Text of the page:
University of Minnesota Alumni Association


A Famous Editor, a Famous Architect, and a Few Other Good Reads

It’s Minnesota Alumni’s quarterly books roundup.

Thirty years ago, an unlikely Norwegian surname became famous across the country thanks to the growing popularity of the Utne Reader magazine. Now the bearer of that name and founder of that periodical, Eric Utne (B.A. ’72), has written a memoir of his experiences publishing his digest of the alternative press—among many other life adventures. Far Out Man: Tales of Life in the Counterculture (Random House) brings the reader along on Utne’s decades-long quest for answers and meaning, which took him from exploring Eastern medicine and macrobiotics to the men’s movement and Waldorf Schools, with significant stops along the way to found and run both New Age Journal and Utne Reader.

Full disclosure: I served as managing editor of Utne Reader for eight years, and thus worked closely with Utne. Despite that proximity, I found I was unfamiliar with most of the rollicking, almost Zelig-like life he has led.

From his beginnings as a Baby Boomer growing up in a ranch house in Roseville, Minnesota, Utne became close friends with macrobiotics guru Michio Kushi, poet Robert Bly, and author Brenda Ueland, who also happened to be his step-grandmother (her third marriage was to his maternal grandfather, artist Sverre Hanssen). Along the way he also managed to rub elbows with Jacqueline Kennedy Onassis, Tina Brown, Margaret Mead, Garrison Keillor, and many other famous 20th century characters mentioned within the book’s 300-plus pages.

Utne is and was a true seeker, and his persistent investigations of various philosophies and spiritual practices make for fascinating reading. Although such heartfelt and wideranging searching can be easily parodied as dilettantism or flaky New Age meanderings, his searches have been real, and the lessons he has learned along the way many and true.

As can often be the case with lifelong seekers, Utne’s childhood was a fractured and fractious one; he writes he alternately endured criticism and neglect from his unhappy—and unhappily married—parents. He remained close to his three siblings, however, particularly to his younger sister, Mary, who died of cancer in her 50s, and younger brother, Tom, who died much earlier.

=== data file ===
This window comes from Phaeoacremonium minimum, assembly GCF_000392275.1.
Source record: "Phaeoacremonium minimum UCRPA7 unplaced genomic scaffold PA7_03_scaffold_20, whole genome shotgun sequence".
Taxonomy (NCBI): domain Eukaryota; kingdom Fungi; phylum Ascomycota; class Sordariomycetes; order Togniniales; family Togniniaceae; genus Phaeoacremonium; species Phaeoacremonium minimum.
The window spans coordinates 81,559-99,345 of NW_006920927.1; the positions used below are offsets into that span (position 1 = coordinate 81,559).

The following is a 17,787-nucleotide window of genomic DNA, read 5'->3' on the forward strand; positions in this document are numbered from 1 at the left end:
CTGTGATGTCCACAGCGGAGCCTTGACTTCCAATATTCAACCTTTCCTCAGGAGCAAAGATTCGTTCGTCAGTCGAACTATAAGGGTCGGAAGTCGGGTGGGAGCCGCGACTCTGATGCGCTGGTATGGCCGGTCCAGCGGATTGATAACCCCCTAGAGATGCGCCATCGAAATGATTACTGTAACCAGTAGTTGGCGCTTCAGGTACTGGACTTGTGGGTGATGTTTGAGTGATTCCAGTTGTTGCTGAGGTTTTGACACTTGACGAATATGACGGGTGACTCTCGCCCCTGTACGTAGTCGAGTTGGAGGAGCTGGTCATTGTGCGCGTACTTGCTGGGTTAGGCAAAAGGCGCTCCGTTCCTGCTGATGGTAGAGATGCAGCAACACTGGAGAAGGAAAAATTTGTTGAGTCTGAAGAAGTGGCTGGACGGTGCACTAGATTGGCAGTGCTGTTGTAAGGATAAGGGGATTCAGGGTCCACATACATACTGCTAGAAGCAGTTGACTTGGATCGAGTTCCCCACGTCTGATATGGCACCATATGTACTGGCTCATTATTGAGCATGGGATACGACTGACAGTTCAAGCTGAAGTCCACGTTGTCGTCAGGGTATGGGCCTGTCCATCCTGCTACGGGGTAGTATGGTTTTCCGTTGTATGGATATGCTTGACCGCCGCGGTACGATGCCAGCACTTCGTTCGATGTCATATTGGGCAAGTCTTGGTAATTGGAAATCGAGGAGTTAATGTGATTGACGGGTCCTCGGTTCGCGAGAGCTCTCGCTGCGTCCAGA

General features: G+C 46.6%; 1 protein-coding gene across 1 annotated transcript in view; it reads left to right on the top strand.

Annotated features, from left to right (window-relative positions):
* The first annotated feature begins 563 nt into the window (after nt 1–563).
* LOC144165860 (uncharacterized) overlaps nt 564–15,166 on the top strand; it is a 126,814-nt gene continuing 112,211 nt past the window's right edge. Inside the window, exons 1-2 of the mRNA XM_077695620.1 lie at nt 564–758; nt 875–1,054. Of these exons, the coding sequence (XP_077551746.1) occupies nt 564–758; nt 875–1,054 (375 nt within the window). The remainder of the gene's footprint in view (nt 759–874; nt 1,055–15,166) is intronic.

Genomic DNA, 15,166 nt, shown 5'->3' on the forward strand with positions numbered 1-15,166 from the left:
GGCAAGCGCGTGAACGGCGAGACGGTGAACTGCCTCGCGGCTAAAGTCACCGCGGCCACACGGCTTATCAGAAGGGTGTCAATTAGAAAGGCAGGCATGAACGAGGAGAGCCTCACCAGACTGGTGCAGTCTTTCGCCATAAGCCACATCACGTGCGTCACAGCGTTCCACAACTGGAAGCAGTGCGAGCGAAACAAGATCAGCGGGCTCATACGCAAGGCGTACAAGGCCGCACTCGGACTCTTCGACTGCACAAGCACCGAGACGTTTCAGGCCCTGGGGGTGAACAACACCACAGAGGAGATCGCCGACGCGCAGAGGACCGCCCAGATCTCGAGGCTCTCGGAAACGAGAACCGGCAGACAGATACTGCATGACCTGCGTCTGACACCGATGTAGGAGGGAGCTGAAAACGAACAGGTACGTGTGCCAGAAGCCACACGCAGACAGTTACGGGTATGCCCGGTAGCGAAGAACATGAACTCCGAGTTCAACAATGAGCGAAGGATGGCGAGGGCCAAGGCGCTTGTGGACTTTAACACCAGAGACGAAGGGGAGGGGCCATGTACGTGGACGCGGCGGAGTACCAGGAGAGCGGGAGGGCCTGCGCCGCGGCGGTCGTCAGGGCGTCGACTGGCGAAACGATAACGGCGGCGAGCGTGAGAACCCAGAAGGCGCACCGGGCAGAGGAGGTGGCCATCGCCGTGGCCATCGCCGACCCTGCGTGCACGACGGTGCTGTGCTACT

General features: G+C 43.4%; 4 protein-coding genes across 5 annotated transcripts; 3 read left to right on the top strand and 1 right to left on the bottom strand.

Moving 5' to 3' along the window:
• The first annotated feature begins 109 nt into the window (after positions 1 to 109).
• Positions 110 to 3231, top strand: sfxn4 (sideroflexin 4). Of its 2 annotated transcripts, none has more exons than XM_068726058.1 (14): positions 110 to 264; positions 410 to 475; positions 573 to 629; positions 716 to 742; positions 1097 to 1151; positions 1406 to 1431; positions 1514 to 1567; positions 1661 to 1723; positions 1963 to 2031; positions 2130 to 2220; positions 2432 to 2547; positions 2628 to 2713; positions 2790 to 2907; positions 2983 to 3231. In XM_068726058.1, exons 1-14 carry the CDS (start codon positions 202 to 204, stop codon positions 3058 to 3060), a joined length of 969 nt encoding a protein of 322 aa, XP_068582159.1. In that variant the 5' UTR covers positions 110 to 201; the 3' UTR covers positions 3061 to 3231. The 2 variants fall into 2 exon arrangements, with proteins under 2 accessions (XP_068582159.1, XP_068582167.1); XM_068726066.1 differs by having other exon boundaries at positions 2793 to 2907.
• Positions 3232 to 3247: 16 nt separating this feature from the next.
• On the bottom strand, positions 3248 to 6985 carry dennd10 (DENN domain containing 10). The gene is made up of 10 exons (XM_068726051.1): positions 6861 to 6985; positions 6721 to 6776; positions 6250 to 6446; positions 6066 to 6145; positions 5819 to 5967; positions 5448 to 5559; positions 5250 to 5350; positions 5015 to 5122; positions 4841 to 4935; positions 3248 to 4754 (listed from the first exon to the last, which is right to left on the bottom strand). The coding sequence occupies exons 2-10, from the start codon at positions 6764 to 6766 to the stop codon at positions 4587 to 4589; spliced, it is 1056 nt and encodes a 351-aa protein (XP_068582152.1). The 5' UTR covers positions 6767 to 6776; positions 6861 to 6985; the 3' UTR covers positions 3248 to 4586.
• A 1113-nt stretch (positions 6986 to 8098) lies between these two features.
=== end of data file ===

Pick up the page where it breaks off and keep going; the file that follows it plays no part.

Tom Utne—who was, if anything, an even more ardent searcher than his brother—died on the Oregon compound of the controversial religious leader Bhagwan Rajneesh, the victim of an untreated allergic reaction to peanuts. Tom had been instrumental in helping Eric pull together the first issue of Utne Reader. It was published just after his death and dedicated to his memory.

Utne was also strongly connected to Ueland, who acted for him as a kind of combination cheerleader/mentor/inspiration for many years, until her death in 1985. After reading his description of the magazine he intended to publish, “Brenda could not have been more supportive,” writes Utne. “Without her hyperbolic and inflated praise, I might not have had the courage to go forward. She acknowledged me for qualities I didn’t know I had, and very probably did not have until she claimed to see them in me. Brenda’s encouragement made me want to live up to her vision of me, to be better, braver, and more noble—the heroic person she challenged me to be.”

His memoir movingly describes the now 73-year-old Utne’s lifelong quest to become that person, a quest he pursues even still.

And the rest…

For a look at the life and work of another famous Minnesotan, pick up a copy of the beautifully produced coffee table book Elizabeth Scheu Close (University of Minnesota Press) by Jane King Hession (M.Arch. ’95). Elizabeth “Lisl” Scheu Close spent 60 years working as a Minnesota architect after emigrating to the United States from Austria as a young woman. Together with her husband, Winston Close, she made important contributions to the Twin Cities residential architectural landscape, designing more than 250 modern homes, including a distinctive cluster in the University Grove neighborhood of St. Paul. One of the few women working as architects in mid-century America, she inspired hundreds of women who followed her into the profession.

The Twin Cities is also the setting of a wrenching children’s picture book with a sadly universal message about death. The Shared Room (University of Minnesota Press) by Kao Kalia Yang (with illustrations by Xee Reiter) tells the story of a Hmong American family dealing with their profound grief after the accidental drowning of their older daughter. Told from the perspective of the dead girl’s brother, who is asked if he would like to move into her now-empty bedroom, The Shared Room is a beautiful and tender story of loss and abiding love.

The lifelong resonance of home and family is also the theme of The Second Home (St. Martin’s Press), a first novel by Christina Clancy (B.A. ’91). Set mostly on Cape Cod, the site of the protagonists’ vacation cottage, the book tells a kind of joint coming of age story of the three Gordon siblings, Ann, Poppy, and Michael. Their complicated relationships with each other, their parents, and other Cape Cod locals, and especially their profound connection to a longtime, much-loved family cottage, are skillfully explored in this evocative, richly detailed novel.

If you’d rather read something set a bit further afield, look for The Chile Pepper in China: A Cultural Biography (Columbia University Press) by Brian R. Dott (B.A. ’87). A professor of history at Whitman College with a specialty in China, Dott’s book is a fascinating look at how the non-native chile (it wasn’t introduced into the country until the 16th century) became ubiquitous in China, influencing not only its cuisine but its medicine, language, and cultural identity as well.

Lynette Lamb (M.A. ’84) is a Minneapolis writer.

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